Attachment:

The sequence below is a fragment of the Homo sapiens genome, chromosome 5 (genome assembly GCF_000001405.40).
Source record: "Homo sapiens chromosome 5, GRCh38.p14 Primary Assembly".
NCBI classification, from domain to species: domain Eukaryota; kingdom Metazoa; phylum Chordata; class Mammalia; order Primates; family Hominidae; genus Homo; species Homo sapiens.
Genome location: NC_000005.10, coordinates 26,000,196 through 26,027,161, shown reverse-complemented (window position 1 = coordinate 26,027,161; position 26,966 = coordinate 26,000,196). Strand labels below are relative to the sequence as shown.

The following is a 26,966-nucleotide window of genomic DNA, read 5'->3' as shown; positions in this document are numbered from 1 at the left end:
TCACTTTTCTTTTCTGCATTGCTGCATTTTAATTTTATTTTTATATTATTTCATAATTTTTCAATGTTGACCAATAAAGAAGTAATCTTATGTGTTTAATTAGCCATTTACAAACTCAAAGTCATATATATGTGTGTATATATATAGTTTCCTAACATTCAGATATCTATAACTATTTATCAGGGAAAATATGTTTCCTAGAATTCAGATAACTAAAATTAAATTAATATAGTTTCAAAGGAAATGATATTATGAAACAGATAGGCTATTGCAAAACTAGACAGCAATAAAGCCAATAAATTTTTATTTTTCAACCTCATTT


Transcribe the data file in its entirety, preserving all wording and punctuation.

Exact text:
The sequence below is a fragment of the Homo sapiens genome, chromosome 5 (genome assembly GCF_000001405.40).
Source record: "Homo sapiens chromosome 5, GRCh38.p14 Primary Assembly".
NCBI classification, from domain to species: domain Eukaryota; kingdom Metazoa; phylum Chordata; class Mammalia; order Primates; family Hominidae; genus Homo; species Homo sapiens.
Genome location: NC_000005.10, coordinates 26,000,196 through 26,027,161, shown reverse-complemented (window position 1 = coordinate 26,027,161; position 26,966 = coordinate 26,000,196). Strand labels below are relative to the sequence as shown.

The following is a 26,966-nucleotide window of genomic DNA, read 5'->3' as shown; positions in this document are numbered from 1 at the left end:
TCACTTTTCTTTTCTGCATTGCTGCATTTTAATTTTATTTTTATATTATTTCATAATTTTTCAATGTTGACCAATAAAGAAGTAATCTTATGTGTTTAATTAGCCATTTACAAACTCAAAGTCATATATATGTGTGTATATATATAGTTTCCTAACATTCAGATATCTATAACTATTTATCAGGGAAAATATGTTTCCTAGAATTCAGATAACTAAAATTAAATTAATATAGTTTCAAAGGAAATGATATTATGAAACAGATAGGCTATTGCAAAACTAGACAGCAATAAAGCCAATAAATTTTTATTTTTCAACCTCATTT